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CHILDRENS ONLINE SPENDING HABITS - UK - JANUARY 2018

Published By :

Mintel

Published Date : Jan 2018

Category :

Telecommunications

No. of Pages : N/A

Children are particularly responsive to products seen online, so brands must keep a strong social media presence and work with social influencers to promote their product. However, brands must also ensure they are responsibly targeting these consumers to ensure the gatekeepers to a childs money the parents are satisfied with where the money is spent
Table of contents
OVERVIEW
What you need to know
Products covered in this Report
EXECUTIVE SUMMARY
The market
Tablets drive young childrens increased time online
Companies lock down unwanted in-app spending
More games are adopting in-game purchasing models
Parents concerned over gambling behaviours
Facebook feed changes may reduce social media-influenced spending
Vloggers, sponsored content, and commercial interests
Open Banking may change childrens banking products
The consumer
Cash still the most popular pocket money method
Figure 1: Ways parents give their child money, September 2017
Seven in 10 kids spend money online
Figure 2: Ways a child makes purchases online, September 2017
Most parents report controlling their childs online spending in some way
Figure 3: Parents control of their childs online spending, September 2017
Clothing the most popular item children purchase
Figure 4: Items bought by children online, September 2017
Streaming services
Figure 5: Childrens purchasing of music and video subscription services, September 2017
Toys and clothes the most regularly purchased items
Figure 6: Regularity of things bought by children online, September 2017
Amazon most popular place for childrens online spending
Figure 7: Locations of purchasing online, September 2017
Social media prompts purchasing
Figure 8: Childrens online spending behaviour, September 2017
What we think
ISSUES AND INSIGHTS
Parents or guardians are the gatekeepers to childrens spending
The facts
The implications
Social and media networks the key to product discovery
The facts
The implications
THE MARKET WHAT YOU NEED TO KNOW
Tablets drive young childrens increased time online
Companies lock down unwanted in-app spending
More games are adopting in-game purchasing models
Parents concerned over gambling behaviours
Facebook feed changes may reduce social media-influenced spending
Vloggers, sponsored content, and commercial interests
MARKET DRIVERS
Tablets drive young childrens increased time online
Figure 9: Devices teens and tweens use, by age, March 2017
Companies lock down unwanted in-app spending
but more games are adopting in-game purchasing models
Loot boxes provide a gateway to gambling behaviours
and virtual items can be used for actual gambling
Facebook feed changes may reduce social media-influenced spending
Vloggers, sponsored content, and commercial interests
Subscription services a family purchase
Figure 10: Netflix multiple user profiles selection screen
Childrens current accounts versus prepaid cards
Open Banking a potential game changer for managing childrens spending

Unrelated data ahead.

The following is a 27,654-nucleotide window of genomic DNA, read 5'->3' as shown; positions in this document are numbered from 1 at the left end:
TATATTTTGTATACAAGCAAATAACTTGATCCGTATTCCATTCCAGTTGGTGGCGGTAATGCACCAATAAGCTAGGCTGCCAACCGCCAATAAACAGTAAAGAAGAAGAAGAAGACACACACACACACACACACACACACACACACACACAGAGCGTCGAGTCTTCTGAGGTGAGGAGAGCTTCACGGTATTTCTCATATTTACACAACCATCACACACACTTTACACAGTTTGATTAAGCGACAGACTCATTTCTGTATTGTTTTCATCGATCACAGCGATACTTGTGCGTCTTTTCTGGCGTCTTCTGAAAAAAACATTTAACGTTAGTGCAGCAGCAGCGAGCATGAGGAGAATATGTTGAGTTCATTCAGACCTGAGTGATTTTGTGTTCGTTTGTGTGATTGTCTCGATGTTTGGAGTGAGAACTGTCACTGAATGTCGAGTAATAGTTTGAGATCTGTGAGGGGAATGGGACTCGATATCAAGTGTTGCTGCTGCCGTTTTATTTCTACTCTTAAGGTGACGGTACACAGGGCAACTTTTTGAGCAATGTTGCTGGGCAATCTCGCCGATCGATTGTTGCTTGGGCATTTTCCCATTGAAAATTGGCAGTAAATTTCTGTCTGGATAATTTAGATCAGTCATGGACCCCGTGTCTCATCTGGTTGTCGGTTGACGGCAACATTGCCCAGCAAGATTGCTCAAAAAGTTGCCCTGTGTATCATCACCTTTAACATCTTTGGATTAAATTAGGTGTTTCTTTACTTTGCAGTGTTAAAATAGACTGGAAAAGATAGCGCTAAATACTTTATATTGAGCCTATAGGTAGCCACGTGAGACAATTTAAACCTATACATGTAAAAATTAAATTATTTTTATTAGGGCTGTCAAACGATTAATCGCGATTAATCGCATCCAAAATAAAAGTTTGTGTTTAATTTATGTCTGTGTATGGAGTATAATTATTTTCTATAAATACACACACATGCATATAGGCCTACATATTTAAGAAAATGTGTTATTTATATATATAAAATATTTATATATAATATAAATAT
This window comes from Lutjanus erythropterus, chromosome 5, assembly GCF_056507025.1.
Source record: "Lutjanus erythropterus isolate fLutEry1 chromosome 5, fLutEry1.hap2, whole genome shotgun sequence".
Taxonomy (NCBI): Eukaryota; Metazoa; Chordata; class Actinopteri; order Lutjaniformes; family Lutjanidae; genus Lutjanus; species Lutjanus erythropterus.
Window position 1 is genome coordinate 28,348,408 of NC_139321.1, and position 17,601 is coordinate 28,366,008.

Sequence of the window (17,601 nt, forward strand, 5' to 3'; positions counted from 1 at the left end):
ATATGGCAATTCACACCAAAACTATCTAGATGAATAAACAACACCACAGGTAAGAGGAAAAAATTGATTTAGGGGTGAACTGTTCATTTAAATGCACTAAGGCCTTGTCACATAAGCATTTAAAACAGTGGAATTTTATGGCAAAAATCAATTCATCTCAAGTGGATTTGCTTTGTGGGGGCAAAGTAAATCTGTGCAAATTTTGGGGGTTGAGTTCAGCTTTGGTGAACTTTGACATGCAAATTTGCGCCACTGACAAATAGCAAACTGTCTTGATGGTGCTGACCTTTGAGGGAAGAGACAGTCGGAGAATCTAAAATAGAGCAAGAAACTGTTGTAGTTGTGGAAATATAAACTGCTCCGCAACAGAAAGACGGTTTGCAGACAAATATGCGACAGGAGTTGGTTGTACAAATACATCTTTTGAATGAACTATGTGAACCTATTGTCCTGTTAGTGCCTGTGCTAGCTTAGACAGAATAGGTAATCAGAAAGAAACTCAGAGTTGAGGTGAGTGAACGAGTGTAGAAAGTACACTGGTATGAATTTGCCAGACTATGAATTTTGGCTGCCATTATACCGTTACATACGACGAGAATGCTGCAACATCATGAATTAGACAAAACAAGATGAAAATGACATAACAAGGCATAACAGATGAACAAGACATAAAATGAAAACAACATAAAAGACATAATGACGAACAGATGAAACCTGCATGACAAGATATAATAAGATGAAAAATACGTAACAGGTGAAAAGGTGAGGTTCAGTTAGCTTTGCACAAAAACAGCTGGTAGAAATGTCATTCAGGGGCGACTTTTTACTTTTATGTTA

THE CONSUMER WHAT YOU NEED TO KNOW
Cash still the most popular pocket money method
Seven in 10 kids spend money online
Most parents report controlling their childs online spending in some way
Clothing the most popular item children purchase
Streaming services
Toys and clothes the most regularly purchased items
Amazon most popular place for childrens online spending
Social media prompts purchasing
HOW PARENTS DISPENSE POCKET MONEY
Cash still the most popular pocket money method
Uptake of prepaid cards remains low
Figure 11: Ways parents give their child money, September 2017
Young parents more likely to use prepaid cards
Figure 12: Ways parents give their child money, by parents age, September 2017
ONLINE SPENDING METHODS AND REGULARITY
Seven in 10 kids spend money online
Gift cards a popular form of controlled spending
Figure 13: Ways a child makes purchases online, September 2017
General online purchasing increases with age
but age doesnt increase spending methods equally
Figure 14: Ways a child makes purchases online, by age, September 2017
CONTROL OF ONLINE SPENDING
Most parents report controlling their childs online spending in some way
Figure 15: Parents control of their childs online spending, September 2017
Having own bank account comes with fewer restrictions on online purchasing
Figure 16: Parental controls over their childs online spending, by a childs access to their own bank account, September 2017
WHAT CHILDREN BUY ONLINE
Clothing the most popular item children purchase
Figure 17: Items bought by children online, September 2017
Digital games outsell physical copies
Figure 18: Items bought by children online, by age, September 2017
Streaming services have a bright future for media consumption
Figure 19: Childrens purchasing of music and video subscription services, September 2017
PURCHASING REGULARITY AND PLACES SHOPPED
Toys and clothes the most regularly purchased items
Game longevity likely linked to less regular purchasing
Figure 20: Regularity of things bought by children online, September 2017
Amazon most popular place for childrens online spending
Figure 21: Locations of purchasing online, September 2017
Boys more likely to buy on gaming stores, while girls shop for music
Figure 22: Places children purchase online, by gender, September 2017
SPENDING BEHAVIOURS
Social media prompts purchasing
Figure 23: Childrens online spending behaviour, September 2017
Purchasing freedom related to increased online spending, but also increased financial awareness
Figure 24: Childrens online spending behaviour, by whether they have access to their own bank account, September 2017
APPENDIX DATA SOURCES, ABBREVIATIONS AND SUPPORTING INFORMATION
Abbreviations
Consumer research methodology

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